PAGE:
The Return Of The Ugly German

The Return Of The Ugly German

Postby Oscar » Mon Jul 27, 2015 8:33 am

The Return Of The Ugly German

[ http://www.socialeurope.eu/2015/07/the- ... ly-german/ ]

by Joschka Fischer on 24 July 2015

During the long night of negotiations over Greece on July 12-13, something fundamental to the European Union cracked. Since then, Europeans have been living in a different kind of EU.

What changed that night was the Germany that Europeans have known since the end of World War II. On the surface, the negotiations were about averting a Greek exit from the eurozone (or “Grexit”) and the dire consequences that would follow for Greece and the monetary union. At a deeper level, however, what was at stake was the role in Europe of its most populous and economically most powerful country.

Germany’s resurgence after World War II, and its re-establishment of the world’s trust (culminating in consent to German re-unification four and a half decades later), was built on sturdy domestic and foreign-policy pillars. At home, a stable democracy based on the rule of law quickly emerged. The economic success of Germany’s welfare state proved a model for Europe. And Germans’ willingness to face up to the Nazis’ crimes, without reservation, sustained a deep-rooted skepticism toward all things military.

In terms of foreign policy, Germany rebuilt trust by embracing Western integration and Europeanization. The power at the center of Europe should never again become a threat to the continent or itself. Thus, the Western Allies’ aim after 1945 – unlike after World War I – was not to isolate Germany and weaken it economically, but to protect it militarily and firmly embed it politically in the West. Indeed, Germany’s reconciliation with its arch-enemy, France, remains the foundation of today’s European Union, helping to incorporate Germany into the common European market, with a view to the eventual political unification of Europe.

But in today’s Germany, such ideas are considered hopelessly “Euro-romantic”; their time has passed. Where Europe is concerned, from now on Germany will primarily pursue its national interests, just like everybody else.

But such thinking is based on a false premise. The path that Germany will pursue in the twenty-first century – toward a “European Germany” or a “German Europe” – has been the fundamental, historical question at the heart of German foreign policy for two centuries. And it was answered during that long night in Brussels, with German Europe prevailing over European Germany.

This was a fateful decision for both Germany and Europe. One wonders whether Chancellor Angela Merkel and Finance Minister Wolfgang Schäuble knew what they were doing.

MORE:

[ http://www.socialeurope.eu/2015/07/the- ... ly-german/ ]

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Joschka Fischer was Germany’s foreign minister and vice-chancellor from 1998 to 2005 and a leader in the German Green Party for almost 20 years.
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Re: The Return Of The Ugly German

Postby Oscar » Mon Jul 27, 2015 8:49 am

What Next After Tsipras Dashed Schäuble’s Hopes For Grexit?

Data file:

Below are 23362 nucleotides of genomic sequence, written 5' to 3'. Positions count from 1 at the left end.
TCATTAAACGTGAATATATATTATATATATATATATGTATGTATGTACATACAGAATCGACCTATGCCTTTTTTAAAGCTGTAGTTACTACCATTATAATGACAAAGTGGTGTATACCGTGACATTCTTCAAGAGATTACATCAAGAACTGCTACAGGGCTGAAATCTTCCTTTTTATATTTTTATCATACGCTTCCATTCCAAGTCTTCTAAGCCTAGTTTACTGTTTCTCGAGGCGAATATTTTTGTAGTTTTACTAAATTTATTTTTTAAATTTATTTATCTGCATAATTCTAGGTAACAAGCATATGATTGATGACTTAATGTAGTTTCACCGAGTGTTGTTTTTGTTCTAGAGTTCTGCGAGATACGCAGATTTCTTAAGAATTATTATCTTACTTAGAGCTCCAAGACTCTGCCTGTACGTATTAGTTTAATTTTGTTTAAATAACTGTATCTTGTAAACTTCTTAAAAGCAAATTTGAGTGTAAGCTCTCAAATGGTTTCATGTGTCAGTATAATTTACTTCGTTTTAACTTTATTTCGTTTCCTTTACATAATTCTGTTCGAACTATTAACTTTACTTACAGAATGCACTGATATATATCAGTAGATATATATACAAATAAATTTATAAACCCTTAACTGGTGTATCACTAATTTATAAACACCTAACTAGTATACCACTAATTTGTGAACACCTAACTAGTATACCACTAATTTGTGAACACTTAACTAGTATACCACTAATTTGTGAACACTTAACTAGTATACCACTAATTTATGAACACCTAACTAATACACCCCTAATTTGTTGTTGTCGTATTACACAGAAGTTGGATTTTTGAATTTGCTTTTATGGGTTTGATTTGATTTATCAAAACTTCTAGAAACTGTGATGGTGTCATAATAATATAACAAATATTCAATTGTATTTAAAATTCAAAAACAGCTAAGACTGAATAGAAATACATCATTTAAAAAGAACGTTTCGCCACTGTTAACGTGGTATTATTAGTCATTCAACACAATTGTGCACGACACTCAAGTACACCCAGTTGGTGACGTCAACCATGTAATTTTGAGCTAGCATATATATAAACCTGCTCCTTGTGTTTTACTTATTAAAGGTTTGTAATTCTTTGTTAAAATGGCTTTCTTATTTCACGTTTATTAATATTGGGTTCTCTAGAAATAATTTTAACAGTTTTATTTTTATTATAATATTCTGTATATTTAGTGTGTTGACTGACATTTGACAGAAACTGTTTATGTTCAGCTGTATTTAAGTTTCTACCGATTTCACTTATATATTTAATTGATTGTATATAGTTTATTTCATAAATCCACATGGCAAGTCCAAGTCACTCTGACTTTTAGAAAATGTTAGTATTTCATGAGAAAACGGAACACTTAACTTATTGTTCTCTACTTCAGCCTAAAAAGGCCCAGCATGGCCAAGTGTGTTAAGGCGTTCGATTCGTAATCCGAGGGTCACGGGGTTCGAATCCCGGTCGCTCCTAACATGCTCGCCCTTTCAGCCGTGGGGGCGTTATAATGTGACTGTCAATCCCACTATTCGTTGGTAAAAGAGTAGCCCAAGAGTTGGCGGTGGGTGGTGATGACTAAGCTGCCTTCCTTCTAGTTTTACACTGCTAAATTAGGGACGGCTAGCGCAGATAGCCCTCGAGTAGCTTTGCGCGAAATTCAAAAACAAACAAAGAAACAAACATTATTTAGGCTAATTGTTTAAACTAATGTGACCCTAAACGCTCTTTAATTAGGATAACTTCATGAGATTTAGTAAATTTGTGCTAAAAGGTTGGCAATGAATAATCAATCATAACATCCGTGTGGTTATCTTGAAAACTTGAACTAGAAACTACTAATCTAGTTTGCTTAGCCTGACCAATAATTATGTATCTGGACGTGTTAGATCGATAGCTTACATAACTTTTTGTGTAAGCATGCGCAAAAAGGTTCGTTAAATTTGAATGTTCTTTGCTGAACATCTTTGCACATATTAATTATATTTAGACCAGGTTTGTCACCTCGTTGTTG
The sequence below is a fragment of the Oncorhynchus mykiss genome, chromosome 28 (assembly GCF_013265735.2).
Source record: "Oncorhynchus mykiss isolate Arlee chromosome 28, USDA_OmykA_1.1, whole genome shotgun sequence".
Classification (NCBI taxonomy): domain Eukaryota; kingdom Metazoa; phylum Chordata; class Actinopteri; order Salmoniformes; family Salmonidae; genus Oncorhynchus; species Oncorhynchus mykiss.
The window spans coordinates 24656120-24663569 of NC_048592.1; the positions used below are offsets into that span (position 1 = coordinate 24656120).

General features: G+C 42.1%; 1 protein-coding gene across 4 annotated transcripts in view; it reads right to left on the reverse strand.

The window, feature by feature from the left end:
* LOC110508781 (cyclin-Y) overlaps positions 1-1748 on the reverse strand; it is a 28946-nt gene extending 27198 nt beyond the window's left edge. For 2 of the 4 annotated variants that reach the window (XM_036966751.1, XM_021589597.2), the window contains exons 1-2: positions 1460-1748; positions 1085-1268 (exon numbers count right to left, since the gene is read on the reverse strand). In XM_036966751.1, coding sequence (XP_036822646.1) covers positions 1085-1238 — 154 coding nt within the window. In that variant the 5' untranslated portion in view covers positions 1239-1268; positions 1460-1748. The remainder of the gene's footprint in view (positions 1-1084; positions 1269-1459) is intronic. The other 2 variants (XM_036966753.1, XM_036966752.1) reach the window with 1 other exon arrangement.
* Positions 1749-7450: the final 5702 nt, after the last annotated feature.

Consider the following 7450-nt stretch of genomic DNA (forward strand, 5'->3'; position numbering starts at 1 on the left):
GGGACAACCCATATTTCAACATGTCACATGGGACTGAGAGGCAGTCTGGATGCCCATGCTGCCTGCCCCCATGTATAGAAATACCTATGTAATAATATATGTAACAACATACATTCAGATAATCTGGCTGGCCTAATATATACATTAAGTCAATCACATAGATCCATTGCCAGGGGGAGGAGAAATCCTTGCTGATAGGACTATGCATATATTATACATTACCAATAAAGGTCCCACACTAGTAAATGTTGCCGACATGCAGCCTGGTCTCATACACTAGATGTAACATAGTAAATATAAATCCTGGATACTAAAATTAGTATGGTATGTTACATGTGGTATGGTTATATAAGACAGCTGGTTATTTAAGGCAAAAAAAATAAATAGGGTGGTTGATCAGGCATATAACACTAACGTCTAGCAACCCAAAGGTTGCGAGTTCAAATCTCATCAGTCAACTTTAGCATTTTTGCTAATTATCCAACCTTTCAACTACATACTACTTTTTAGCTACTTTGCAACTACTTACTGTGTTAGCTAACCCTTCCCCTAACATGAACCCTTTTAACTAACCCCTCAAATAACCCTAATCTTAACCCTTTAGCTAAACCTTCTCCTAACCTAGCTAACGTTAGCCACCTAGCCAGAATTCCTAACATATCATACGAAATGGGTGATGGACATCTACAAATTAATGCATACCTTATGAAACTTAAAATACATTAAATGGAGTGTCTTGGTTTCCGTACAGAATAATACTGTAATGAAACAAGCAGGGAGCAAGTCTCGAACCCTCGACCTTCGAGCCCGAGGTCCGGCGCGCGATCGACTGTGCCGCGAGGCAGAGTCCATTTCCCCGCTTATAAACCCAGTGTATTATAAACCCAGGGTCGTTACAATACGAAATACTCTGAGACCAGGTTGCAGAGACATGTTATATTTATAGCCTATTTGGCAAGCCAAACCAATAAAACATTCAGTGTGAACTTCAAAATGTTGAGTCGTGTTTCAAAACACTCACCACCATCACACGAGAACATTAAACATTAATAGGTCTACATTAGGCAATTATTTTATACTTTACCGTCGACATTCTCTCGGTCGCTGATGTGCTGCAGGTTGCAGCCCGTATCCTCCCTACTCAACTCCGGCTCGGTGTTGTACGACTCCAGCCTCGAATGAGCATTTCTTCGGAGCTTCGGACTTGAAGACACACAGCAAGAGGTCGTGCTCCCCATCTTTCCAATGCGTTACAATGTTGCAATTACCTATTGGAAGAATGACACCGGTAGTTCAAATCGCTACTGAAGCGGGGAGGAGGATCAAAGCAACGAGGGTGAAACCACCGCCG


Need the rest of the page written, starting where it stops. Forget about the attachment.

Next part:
[ http://www.socialeurope.eu/2015/07/next ... es-grexit/ ]

by Frank Hoffer on 27 July 2015

Excerpt:

A Greek government forced to bow to the impossible, a referendum brushed aside, the Franco-German partnership damaged, European compromise diplomacy replaced by ultimatums, the euro in limbo, large parts of Europe swept by anti-German fear and resentment and another €83bn sunk into a doomed “rescue package”. Not quite how successful policies are supposed to play out.

The worst thing about German policy is not that it is harsh and uncompromising towards the “reform-shy” Greeks, but that it is wrongheaded. Instead of sustainable debt restructuring and support for real investment in order to gain the time and acceptance needed for difficult and sometimes lengthy structural reforms, the Greeks have once again been prescribed more of the same: keep cutting till you collapse. Pursuing this failed policy with Swabian thoroughness and Prussian rigour has made Wolfgang Schäuble a popular figure at home and an unloved German martinet abroad. In Europe, this policy has done much to destroy confidence in, and respect for, Germany.

. . . . .

Either Europe will be based on democracy and solidarity or there will be no Europe. The idea that European integration can be achieved by competition, through supranationally institutionalized market power, is an illusion harboured by technocratic dreamers. Reality cannot fit into the Maastricht corset. There is no escaping the need for deeper economic and political union if the single currency is to be preserved.

Germany now threatens to stray from the successful path of integrationist modesty and pragmatic solutions. But that is not a foregone conclusion, nor is it an unavoidable by-product of greater power. Rather, it is a mistake. It is never too late to shift course.

MORE:

[ http://www.socialeurope.eu/2015/07/next ... es-grexit/ ]

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Frank Hoffer is senior research officer at the Bureau for Workers' Activities of the ILO. He writes in a personal capacity.
Oscar
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